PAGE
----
In Costa Rica a chapuline is a young, rowdy street urchin.

As the days wore on I found out they had been strangers before coming to the hospital. The star of the group was Carmen, slight and chatty. She had a radio and sang along with the crooners in a sweet pure voice in perfect pitch. That is, when she wasn’t making others laugh. I asked her if she had sung professionally. “In another life, long ago,” she said. Carmen is 92.

She had dozens of visitors, besides her daughter, Vicky, who was with her almost 24 hours a day. Carmen looked in her 70s and Vicky, who was 73, looked to be in her 50s.

Sometimes it seems that a hard early life makes for longevity and good humor. Carmen’s husband died after nine years of marriage. He left her with six children and little means of survival. She worked at two jobs to support her family and never remarried. Obviously lots of love went into that mixture. Carmen acted like she was having the time of her life, even here in bed. I think she felt that way wherever she was. The staff and doctors were charmed by her.

During my week’s stay, all but one of the chapulines left. Ina was the exception in this happy lot. She seemed permanently depressed, and her rare smiles were strained and brief. Mostly she sat on her bed and stared at nothing. I, as well as the others tried to involve her in the pleasures and comedy of the moment, but she always relapsed into
Butterfly in the City
. . .  Musings from San José

By Jo Stuart

Jo Stuart

her melancholy, convinced the doctors would not operate
because she was poor. She and Carmen were very different models for this onlooker.

Lately there have been numerous critiques of local social security hospitals and of Costa Rica as a ‘paradise.’ A. M. Costa Rica staff generally agreed that Hospital Mexico is the best of the group, and I agree. I am still not convinced that one gets any better care (maybe more frills) in the private hospitals here. I know I would choose any of the local social security hospitals over the newest and most expensive private one in Costa Rica.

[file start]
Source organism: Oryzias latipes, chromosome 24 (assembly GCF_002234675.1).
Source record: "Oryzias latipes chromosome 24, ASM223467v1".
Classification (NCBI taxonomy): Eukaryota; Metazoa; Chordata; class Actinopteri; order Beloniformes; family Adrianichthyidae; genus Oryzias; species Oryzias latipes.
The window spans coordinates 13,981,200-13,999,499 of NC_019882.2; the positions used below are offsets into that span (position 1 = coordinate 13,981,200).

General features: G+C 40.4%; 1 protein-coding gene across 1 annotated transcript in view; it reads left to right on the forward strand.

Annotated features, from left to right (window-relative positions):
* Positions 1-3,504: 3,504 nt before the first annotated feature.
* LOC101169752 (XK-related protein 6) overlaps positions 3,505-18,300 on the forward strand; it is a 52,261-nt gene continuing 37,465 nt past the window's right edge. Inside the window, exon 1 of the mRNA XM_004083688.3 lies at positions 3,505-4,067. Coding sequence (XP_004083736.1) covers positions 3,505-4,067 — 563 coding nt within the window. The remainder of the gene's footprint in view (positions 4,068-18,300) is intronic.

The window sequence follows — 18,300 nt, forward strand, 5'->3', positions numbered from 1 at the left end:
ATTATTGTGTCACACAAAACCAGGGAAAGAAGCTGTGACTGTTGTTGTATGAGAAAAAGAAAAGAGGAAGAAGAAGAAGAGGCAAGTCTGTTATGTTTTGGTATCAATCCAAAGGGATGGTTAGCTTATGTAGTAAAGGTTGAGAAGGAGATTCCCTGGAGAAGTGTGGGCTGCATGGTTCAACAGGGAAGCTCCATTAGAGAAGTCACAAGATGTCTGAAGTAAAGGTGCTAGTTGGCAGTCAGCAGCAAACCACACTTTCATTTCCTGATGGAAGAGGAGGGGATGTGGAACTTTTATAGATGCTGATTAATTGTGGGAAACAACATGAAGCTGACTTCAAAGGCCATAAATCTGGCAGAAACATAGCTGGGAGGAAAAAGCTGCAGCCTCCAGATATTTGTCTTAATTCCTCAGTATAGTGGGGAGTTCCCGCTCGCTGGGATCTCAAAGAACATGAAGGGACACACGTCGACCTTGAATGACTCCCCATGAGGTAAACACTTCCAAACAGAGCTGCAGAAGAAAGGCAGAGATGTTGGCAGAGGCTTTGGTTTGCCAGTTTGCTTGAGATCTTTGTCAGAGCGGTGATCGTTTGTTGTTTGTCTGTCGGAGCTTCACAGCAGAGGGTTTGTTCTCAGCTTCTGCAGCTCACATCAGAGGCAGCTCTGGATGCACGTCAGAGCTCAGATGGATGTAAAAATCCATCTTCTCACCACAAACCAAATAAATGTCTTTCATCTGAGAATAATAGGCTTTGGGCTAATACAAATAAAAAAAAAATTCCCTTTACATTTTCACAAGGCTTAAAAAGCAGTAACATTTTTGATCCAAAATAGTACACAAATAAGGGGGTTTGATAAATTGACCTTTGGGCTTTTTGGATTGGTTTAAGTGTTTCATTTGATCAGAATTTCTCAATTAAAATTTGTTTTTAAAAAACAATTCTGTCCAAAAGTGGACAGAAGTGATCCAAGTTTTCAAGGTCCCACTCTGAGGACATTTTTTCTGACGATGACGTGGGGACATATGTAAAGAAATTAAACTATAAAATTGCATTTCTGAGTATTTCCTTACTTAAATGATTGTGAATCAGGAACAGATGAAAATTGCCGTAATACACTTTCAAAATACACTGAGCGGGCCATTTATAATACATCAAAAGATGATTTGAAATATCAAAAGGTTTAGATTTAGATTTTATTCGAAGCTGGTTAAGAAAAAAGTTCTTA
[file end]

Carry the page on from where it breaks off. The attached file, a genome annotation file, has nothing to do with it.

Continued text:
And as for whether or not Costa Rica is a real paradise,’well, like beauty, I think paradise is in the eye of the beholder or at least in what the beholder thinks is important and holds dear. All Adam and Eve had was a lovely garden and their own ignorance. According to the Bible, that was paradise.

For some it is the idealized version of their own country. For others it is a corrupt-free perfectly run country with little or no crime and efficient people at your beck and call when you need them . . . and no potholes.

For those of us who really, really hate war with all of its collateral damage and after effects, and truly appreciate the laid back, friendly character of most Costa Ricans, along with the temperate weather and the easily accessible beauties of nature (which we want to preserve), Costa Rica is a paradise.

Add to that, medical care that is friendly and attentive and won’t bankrupt you once you leave the hospital, it doesn’t get much better. The chapulines are icing on the cake. I think Elizabeth Taylor, a woman whose physical suffering the world knew little about, would have felt very much at home with them and here.

Happy Birthday, Justin!

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San José, Costa Rica, Friday, March 25, 2011, Vol. 11, No. 60  

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More letters from readers on a variety of topics

Pot raid was an invasion
of man's private property

Dear A.M. Costa Rica:

In reply to the article concerning the gentleman who was busted for having 24 plants of medical grade cannabis.

After reading this article, I had to ask myself: do I feel safer knowing that some "control freak" element of the government can charge into Mr. Navarro's home (private property) & ROB him of his belongings? In this case his cannabis medicine !

Was this gentleman an important threat to this community . . . or was he more of a threat to the STRUCTURE of CONTROL established for us "FREE MEN" by those who feel they know better than YOU what is best for YOU ? The "rules" that violate our God-given rights, as well as all known definitions of human rights. The rules that it seems no amount of REASON or SCIENCE can deter . . . just like rules the KING made.

This action is NOT to be taken lightly as it is nothing less than a clear message to all who THINK they have rights, who BELIEVE they are free !  YOUR PROPERTY & YOUR PRIVACY are essentially not yours. Your sovereign domain over your own body is now compromised by RULES, some shady laws that are never placed into the light of day for public debate.

No, I do not fear Mr. Navarro and I'm sure his neighbors do not either. I fear those who fear the principles of liberty & personal freedom, and I fear there minions who for a paycheck or a badge and gun will attack and demonize non-violent citizens.
Readers will enjoy seeing an educational video by G. Edward Griffin called Individualism vs. Collectivism (22 minutes). It can be found on YouTube or Google Video.
Michael Dodson 
San Pablo de Turrubares.

Blanket statements hurt
the quality of the argument